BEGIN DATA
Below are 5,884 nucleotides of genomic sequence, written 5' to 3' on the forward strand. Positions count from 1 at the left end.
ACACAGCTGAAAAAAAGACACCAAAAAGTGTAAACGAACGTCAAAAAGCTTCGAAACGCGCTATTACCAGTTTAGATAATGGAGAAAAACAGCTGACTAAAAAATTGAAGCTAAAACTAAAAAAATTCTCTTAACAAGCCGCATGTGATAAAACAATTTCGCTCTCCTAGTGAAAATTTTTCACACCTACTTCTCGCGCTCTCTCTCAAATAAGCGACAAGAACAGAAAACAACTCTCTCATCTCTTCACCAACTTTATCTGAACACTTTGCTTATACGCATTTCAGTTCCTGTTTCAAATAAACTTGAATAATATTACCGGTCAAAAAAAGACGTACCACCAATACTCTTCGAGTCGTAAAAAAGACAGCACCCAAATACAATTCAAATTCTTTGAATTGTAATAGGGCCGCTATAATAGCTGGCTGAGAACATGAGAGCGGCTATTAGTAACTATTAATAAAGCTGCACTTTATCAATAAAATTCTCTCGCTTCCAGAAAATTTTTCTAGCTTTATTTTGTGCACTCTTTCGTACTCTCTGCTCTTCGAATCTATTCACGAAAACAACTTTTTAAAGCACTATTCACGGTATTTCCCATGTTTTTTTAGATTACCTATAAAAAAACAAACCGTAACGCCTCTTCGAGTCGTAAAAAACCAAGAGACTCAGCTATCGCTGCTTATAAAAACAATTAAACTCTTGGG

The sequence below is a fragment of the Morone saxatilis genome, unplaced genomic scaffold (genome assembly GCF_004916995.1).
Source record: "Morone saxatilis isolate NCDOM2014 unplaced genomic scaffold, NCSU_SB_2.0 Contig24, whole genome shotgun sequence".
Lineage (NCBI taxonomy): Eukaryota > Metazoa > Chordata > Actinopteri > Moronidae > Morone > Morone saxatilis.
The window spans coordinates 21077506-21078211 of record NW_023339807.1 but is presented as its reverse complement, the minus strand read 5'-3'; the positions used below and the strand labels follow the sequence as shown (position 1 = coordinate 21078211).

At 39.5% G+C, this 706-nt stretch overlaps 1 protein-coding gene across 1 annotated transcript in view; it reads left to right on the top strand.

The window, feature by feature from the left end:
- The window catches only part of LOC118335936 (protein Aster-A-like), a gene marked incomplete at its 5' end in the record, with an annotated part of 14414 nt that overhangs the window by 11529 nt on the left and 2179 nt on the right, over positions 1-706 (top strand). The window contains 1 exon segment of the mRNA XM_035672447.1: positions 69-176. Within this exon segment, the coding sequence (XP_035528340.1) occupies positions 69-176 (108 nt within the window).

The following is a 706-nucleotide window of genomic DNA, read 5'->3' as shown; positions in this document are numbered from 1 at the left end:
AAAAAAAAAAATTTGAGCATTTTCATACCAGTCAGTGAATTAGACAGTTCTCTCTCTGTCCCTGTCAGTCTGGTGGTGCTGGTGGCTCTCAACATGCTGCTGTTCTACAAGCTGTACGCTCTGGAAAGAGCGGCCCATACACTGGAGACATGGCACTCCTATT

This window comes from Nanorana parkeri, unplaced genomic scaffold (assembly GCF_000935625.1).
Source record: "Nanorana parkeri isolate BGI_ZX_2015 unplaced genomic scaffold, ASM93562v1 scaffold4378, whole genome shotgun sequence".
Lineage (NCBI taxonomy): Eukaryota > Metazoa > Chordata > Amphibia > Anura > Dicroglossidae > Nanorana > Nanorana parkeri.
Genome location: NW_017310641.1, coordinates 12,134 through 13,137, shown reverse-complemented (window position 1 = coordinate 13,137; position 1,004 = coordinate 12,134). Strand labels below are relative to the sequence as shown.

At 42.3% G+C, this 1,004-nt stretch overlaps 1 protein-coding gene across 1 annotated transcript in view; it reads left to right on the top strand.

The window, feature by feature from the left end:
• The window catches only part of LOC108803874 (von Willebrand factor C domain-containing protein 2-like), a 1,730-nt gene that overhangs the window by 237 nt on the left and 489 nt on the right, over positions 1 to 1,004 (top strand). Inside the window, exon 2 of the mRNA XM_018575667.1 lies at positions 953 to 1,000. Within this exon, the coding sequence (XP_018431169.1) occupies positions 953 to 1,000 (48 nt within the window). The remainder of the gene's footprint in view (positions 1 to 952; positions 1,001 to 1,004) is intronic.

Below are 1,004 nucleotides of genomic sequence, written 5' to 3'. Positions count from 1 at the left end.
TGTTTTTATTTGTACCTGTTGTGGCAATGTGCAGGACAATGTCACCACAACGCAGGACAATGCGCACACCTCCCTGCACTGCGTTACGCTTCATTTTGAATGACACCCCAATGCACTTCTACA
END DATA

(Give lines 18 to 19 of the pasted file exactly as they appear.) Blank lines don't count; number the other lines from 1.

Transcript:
• The window catches only part of LOC108803874 (von Willebrand factor C domain-containing protein 2-like), a 1,730-nt gene that overhangs the window by 237 nt on the left and 489 nt on the right, over positions 1 to 1,004 (top strand). Inside the window, exon 2 of the mRNA XM_018575667.1 lies at positions 953 to 1,000. Within this exon, the coding sequence (XP_018431169.1) occupies positions 953 to 1,000 (48 nt within the window). The remainder of the gene's footprint in view (positions 1 to 952; positions 1,001 to 1,004) is intronic.

Below are 1,004 nucleotides of genomic sequence, written 5' to 3'. Positions count from 1 at the left end.